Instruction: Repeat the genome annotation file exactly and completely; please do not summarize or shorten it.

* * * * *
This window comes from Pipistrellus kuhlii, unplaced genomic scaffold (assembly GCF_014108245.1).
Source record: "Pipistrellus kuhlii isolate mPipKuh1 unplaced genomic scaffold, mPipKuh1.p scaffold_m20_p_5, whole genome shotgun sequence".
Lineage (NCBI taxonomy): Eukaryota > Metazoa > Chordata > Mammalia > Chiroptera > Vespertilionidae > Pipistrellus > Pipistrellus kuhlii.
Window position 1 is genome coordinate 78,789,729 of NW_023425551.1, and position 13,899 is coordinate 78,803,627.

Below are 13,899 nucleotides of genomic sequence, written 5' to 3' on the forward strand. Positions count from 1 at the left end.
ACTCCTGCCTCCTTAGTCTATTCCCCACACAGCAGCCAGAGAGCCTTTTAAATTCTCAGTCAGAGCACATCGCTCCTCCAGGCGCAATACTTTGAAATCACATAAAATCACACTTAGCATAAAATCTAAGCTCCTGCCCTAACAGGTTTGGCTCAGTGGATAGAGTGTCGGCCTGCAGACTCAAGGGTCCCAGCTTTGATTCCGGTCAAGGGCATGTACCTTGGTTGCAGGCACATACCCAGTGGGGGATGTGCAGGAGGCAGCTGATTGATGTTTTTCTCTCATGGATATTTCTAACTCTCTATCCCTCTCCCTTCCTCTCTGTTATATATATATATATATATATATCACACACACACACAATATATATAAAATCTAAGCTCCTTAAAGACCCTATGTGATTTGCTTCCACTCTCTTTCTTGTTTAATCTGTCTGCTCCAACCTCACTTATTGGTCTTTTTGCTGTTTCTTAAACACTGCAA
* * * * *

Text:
This window comes from Pipistrellus kuhlii, unplaced genomic scaffold (assembly GCF_014108245.1).
Source record: "Pipistrellus kuhlii isolate mPipKuh1 unplaced genomic scaffold, mPipKuh1.p scaffold_m20_p_5, whole genome shotgun sequence".
Lineage (NCBI taxonomy): Eukaryota > Metazoa > Chordata > Mammalia > Chiroptera > Vespertilionidae > Pipistrellus > Pipistrellus kuhlii.
Window position 1 is genome coordinate 78,789,729 of NW_023425551.1, and position 13,899 is coordinate 78,803,627.

Below are 13,899 nucleotides of genomic sequence, written 5' to 3' on the forward strand. Positions count from 1 at the left end.
ACTCCTGCCTCCTTAGTCTATTCCCCACACAGCAGCCAGAGAGCCTTTTAAATTCTCAGTCAGAGCACATCGCTCCTCCAGGCGCAATACTTTGAAATCACATAAAATCACACTTAGCATAAAATCTAAGCTCCTGCCCTAACAGGTTTGGCTCAGTGGATAGAGTGTCGGCCTGCAGACTCAAGGGTCCCAGCTTTGATTCCGGTCAAGGGCATGTACCTTGGTTGCAGGCACATACCCAGTGGGGGATGTGCAGGAGGCAGCTGATTGATGTTTTTCTCTCATGGATATTTCTAACTCTCTATCCCTCTCCCTTCCTCTCTGTTATATATATATATATATATATATCACACACACACACAATATATATAAAATCTAAGCTCCTTAAAGACCCTATGTGATTTGCTTCCACTCTCTTTCTTGTTTAATCTGTCTGCTCCAACCTCACTTATTGGTCTTTTTGCTGTTTCTTAAACACTGCAA